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ABSTRACT: Tectonic Evolution of the NORTHWEST Sabah Continental Margin Since Late Eocene

HAZEBROEK, H. P., DENIS N. K. TAN, and J. M. LAMY, Sabah Shell Petroleum Company Ltd.

The northwest Sabah continental margin, located in the northern part of northwest Borneo, consists of two main elements: a Tertiary sedimentary basin (with up to 12 km of siliciclastic sediments) and the Southern South China Sea platform, separated by the deep and relatively narrow, northeast-trending northwest Sabah Trough.

The Tertiary sedimentary sequence was deposited during two main phases of basin development: (1) A pre-early middle Miocene phase of generally deep-marine clastic sedimentation (Stages I, II, and III). (2) A post-early middle Miocene phase of clastic shelf/slope deposition (Stage IV) which prograded northwestward over the underlying sediment wedge and separated from the latter by a major regional unconformity.

On the basis of differences in structural styles and sedimentation histories, the northwest Sabah continental margin can be subdivided into 7 tectonostratigraphic provinces: (1) Crocker Province, (2) Inboard Belt, (3) Outboard Belt, (4) East Baram Delta, (5) northwest Sabah Shelf/Slope, (6) northwest Sabah Trough, and (7) Southern South China Sea Platform.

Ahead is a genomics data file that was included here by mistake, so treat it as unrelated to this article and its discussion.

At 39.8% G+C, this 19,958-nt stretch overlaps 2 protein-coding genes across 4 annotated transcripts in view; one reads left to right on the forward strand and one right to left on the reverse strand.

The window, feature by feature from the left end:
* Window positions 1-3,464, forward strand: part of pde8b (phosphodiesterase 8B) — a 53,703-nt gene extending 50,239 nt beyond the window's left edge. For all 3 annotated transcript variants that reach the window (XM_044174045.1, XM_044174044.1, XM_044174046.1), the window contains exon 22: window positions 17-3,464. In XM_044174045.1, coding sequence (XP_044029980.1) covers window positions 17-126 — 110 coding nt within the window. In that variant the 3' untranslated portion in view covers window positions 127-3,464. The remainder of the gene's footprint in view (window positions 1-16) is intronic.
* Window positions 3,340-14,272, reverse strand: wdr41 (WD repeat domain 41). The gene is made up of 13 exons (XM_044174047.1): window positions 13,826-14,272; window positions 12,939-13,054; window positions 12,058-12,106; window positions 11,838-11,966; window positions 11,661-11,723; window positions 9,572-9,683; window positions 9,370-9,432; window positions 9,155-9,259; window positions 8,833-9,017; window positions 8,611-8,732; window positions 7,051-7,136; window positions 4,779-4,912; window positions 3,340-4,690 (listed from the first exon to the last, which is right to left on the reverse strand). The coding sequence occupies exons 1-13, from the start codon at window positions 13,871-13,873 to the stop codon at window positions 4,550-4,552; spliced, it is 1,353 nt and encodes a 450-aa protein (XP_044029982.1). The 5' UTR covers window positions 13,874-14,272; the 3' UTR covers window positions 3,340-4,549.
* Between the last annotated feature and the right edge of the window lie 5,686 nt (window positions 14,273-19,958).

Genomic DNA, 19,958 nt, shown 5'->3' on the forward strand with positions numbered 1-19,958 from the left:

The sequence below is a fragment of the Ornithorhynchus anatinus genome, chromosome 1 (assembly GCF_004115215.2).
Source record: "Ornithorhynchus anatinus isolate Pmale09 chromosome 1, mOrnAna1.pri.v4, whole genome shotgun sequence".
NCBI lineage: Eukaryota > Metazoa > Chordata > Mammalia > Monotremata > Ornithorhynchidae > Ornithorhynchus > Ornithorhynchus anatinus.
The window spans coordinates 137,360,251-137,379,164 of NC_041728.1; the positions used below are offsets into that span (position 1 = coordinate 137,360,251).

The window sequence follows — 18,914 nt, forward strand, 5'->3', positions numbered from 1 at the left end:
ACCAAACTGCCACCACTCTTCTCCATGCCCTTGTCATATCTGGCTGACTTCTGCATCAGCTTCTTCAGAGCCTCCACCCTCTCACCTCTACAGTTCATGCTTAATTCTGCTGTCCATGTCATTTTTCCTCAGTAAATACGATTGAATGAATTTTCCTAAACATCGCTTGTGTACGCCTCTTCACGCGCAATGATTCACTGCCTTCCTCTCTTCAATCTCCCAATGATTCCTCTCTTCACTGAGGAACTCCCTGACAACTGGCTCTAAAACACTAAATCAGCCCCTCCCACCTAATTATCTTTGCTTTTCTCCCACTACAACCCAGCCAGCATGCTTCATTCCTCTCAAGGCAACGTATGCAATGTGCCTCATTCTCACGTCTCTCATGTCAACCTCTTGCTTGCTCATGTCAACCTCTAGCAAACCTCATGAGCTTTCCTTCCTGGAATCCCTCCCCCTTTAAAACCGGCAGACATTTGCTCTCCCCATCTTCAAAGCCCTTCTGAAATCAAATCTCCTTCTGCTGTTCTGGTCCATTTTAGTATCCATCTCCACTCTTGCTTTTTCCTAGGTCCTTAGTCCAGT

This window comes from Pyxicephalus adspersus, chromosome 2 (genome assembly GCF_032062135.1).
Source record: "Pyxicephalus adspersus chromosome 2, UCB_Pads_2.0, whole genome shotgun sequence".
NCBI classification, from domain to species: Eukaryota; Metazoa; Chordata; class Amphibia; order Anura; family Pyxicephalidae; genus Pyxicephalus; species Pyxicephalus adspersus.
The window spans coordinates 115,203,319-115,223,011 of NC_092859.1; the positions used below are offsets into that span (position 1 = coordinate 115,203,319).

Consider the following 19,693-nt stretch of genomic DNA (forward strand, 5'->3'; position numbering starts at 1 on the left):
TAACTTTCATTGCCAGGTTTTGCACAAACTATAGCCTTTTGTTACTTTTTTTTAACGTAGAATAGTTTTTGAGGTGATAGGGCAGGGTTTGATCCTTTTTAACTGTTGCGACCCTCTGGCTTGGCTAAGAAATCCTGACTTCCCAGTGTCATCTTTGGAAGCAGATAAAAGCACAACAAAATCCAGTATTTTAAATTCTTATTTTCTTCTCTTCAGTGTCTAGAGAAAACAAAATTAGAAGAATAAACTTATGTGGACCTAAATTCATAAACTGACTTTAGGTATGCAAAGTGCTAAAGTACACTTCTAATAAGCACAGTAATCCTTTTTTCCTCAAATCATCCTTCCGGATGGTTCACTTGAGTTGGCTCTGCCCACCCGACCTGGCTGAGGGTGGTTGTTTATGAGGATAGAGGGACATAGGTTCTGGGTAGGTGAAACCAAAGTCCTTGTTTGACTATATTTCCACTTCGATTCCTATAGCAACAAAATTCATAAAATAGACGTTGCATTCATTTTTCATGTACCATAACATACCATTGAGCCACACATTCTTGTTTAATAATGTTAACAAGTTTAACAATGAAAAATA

Some 95 exploration and exploratory appraisal wells have been drilled in the northwest Sabah offshore. Apart from minor oil and gas shows in the pre-early Middle Miocene deep-marine sediments, all commercial accumulations discovered to date are in the Middle Miocene or younger clastic reservoirs in the Inboard Belt, Outboard Belt, and East Baram Delta. The other tectonostratigraphic units have not been drilled to date.

The following four-stage model for the tectonic evolution of the northwest Sabah shelf is critically reviewed: (1) The late Eocene to early middle Miocene subduction of the South China Sea oceanic crust beneath Borneo with deposition and subsequent imbrication of deep-marine sediments into an accretionary prism. (2) The collision and subduction of the South China Sea attenuated continental crust with Borneo in early middle Miocene which led to regional uplift and erosion of the accretionary prism resulting in the deep regional unconformity. This was followed by NORTHWEST progradation over the Inboard Belt from middle Miocene to early late Miocene. (3) Cessation of active subduction in middle late Miocene was accompanied by major tectonic activities. The Inboard Belt was subjected to s rong compressional deformation, probably associated with deep-seated major north-south shear zones. The area was strongly folded, uplifted and eroded resulting in the Shallow Regional Unconformity. Transtensional tectonics at the western margin of the Belt resulted in the formation of two major depocenters, i.e., the Outboard Belt and the East Baram Delta. (4) From the late Miocene to Holocene, the Inboard Belt remained a shallow stable area, which was continuously eroded till Stage IVF times. In the Outboard Belt and East Baram Delta, a thick prograding wedge built out toward the northwest from Late Miocene to Holocene. A late Pliocene phase of deformation affected mainly the Outboard Belt and East Baram Delta and gentle anticlinal features with numerous crestal faults were formed.

 

AAPG Search and Discovery Article #91015©1992 AAPG International Conference, Sydney, N.S.W., Australia, August 2-5, 1992 (2009)